> "Jose Rizal" <[email protected]_._> wrote in message
    > news:[email protected]
    >
    >>hippy:
    >>
    >>
    >>>"Jose Rizal" <[email protected]_._> wrote in message
    >>>news:[email protected]
    >>>
    >>>>>I was messing around with this the other day and it "appeared"
    >>>>>that I could turn sharper if I tried to "push" the bike down
    >>>>>without leaning with it.
    >>>>
    >>>>I don't understand what you mean by this, and how fast were you going?
    >>>
    >>>From 30kph to 50kph? Maybe more.. coming down
    >>>from the Dandenongs and a crit race.
    >>>
    >>>What I mean is:
    >>>Say I'm turning around a left-hander, I would usually lean
    >>>my body AND my bike left at the same angle. i.e. my
    >>>body goes from | to \ and the bike goes from | to \.
    >>>Body and bike on the same lean angle.
    >>>
    >>>What I was messing with was trying to lean the bike
    >>>to the left but resisting this lean with my body. So, my
    >>>body would not lean as far left as my bike.
    >>>
    >>>Bike leans from | to \
    >>>Body doesn't lean | stays |
    >>>
    >>>It's probably not _that_ pronounced but it just seems like
    >>>the bike leans into the corner but my body doesn't.
    >>>

    >>
    >>I think that if you were doing this to any significant extent, you will
    >>feel the bike straightening up, resulting in a wider turn, or you will
    >>encounter problems with the balancing act: while on the turn, with the
    >>bike leaning into the turn, you'll have to lean the bike a little more
    >>if you try to get your body upright to compensate for the shift in CG,
    >>and might throw off your steering.
    >>
    >>I haven't tried doing this on tight corners though; get a friend to look
    >>at your body angle next time you attempt it.

    >
    >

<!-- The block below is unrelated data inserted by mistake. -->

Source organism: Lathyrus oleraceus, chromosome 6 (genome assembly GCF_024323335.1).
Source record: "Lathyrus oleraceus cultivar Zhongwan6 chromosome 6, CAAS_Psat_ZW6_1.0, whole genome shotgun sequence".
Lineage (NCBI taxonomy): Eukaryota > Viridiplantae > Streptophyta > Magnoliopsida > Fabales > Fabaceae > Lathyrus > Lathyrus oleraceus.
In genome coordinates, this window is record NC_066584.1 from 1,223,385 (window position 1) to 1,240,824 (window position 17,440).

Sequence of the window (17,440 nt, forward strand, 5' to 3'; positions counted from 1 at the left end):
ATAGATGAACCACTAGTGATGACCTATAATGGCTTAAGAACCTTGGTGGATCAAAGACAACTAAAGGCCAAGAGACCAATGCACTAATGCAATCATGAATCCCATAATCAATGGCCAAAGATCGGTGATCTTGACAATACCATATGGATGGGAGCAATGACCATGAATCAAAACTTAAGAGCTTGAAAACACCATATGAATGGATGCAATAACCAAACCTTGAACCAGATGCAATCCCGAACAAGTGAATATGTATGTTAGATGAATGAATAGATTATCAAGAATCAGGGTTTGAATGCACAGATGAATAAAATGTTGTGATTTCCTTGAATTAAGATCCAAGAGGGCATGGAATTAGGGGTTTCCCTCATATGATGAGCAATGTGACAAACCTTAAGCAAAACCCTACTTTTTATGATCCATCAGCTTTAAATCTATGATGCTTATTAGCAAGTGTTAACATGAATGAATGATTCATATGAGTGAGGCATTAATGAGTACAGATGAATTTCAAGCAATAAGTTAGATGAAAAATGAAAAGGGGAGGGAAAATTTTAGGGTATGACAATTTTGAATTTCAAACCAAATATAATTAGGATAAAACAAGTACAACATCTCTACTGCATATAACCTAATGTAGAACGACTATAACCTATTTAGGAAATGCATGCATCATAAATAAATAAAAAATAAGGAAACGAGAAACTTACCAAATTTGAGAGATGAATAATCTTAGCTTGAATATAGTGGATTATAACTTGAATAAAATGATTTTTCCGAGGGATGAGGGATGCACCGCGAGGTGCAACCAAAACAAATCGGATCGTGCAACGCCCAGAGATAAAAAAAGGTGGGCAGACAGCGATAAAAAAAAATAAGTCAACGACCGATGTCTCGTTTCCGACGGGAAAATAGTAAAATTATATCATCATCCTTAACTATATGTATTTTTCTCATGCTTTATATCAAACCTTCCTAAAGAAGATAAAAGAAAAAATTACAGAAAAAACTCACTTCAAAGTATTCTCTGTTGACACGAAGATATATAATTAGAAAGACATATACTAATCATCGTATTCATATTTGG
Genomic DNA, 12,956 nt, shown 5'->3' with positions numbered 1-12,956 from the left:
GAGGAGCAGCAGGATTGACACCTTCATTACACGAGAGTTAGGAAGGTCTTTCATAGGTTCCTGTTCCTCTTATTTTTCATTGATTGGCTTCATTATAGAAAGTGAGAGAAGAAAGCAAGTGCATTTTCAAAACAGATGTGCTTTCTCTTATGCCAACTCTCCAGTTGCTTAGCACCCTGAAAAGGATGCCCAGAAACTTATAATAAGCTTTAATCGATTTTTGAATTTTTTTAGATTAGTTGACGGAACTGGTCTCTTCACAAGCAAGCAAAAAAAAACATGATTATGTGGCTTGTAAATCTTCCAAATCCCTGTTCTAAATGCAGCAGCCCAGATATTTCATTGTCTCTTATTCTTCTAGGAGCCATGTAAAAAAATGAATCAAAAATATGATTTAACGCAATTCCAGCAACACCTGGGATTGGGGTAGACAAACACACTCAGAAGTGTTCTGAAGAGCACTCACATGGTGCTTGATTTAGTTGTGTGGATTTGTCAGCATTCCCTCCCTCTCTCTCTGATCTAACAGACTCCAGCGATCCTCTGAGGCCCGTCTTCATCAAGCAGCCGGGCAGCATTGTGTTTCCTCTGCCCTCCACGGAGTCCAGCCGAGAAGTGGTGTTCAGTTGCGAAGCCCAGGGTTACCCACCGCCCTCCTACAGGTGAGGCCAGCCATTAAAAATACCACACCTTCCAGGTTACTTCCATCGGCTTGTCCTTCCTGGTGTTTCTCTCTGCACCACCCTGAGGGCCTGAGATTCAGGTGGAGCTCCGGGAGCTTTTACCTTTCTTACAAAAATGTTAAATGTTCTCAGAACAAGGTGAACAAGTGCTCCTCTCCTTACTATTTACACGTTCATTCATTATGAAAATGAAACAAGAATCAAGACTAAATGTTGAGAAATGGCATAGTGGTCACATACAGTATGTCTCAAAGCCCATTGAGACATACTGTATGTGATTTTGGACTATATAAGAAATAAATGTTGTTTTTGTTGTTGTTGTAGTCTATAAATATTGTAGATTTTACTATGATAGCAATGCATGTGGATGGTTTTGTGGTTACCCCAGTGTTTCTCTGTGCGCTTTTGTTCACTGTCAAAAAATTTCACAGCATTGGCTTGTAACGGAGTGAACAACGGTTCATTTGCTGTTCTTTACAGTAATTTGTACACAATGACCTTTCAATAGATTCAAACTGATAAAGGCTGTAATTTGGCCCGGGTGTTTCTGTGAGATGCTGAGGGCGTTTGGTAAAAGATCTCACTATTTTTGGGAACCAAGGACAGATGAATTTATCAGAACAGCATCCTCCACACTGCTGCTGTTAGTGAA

>
     
  20. hippy <[email protected]> wrote:

    : I was messing around with this the other day and it "appeared"
    : that I could turn sharper if I tried to "push" the bike down
    : without leaning with it.
    : My normal turn style (geddit turnstyle?! yeesh! :p) involves
    : leaning with the bike. The modified way, which seemed faster
    : didn't seem to have me leaning as far over into the corner.
    : I'm not sure if it was faster or how I did it, exactly, but you
    : think I should just lean with the bike?
    : I don't really like the idea of crossing onto the wrong side
    : of the road at 70kph.. practise makes perfect I guess...I
    : wish I could judge corners better, damnit!


    From my motorbike racing days of old, it certainly was faster and
    felt right to hang off the inside of the bike and keep it relatively
    vertical through a corner.

    Dynamics are obviously different on a bicycle, but it still
    feels better to hang somewhat off the bike. I don't like the
    idea of negotiating a flat-out downhill on the side of a bicycle
    tyre. Either way, any corner is taken both by the bike and you,
    so it makes sense to have that frame of mind when hurtling into
    one. In other words, you need to learn, by experimenting with
    body position, lines, etc, how you and the bike are most balanced.

    Vector analysis will certainly show the forces involved but no amount
    of 'theory' can inform one's body without the real life experience.

    It seemed pretty obvious that the people who could get around
    corners fastest on a racing motorcycle were the ones with the
    least fear of injury or death. And, yes, they did eventually
    crash. The point being that the only way of knowing the limit
    of corner speed is to exceed it then subsequently go slightly
    slower than that.

    Cheerz,
    Lynzz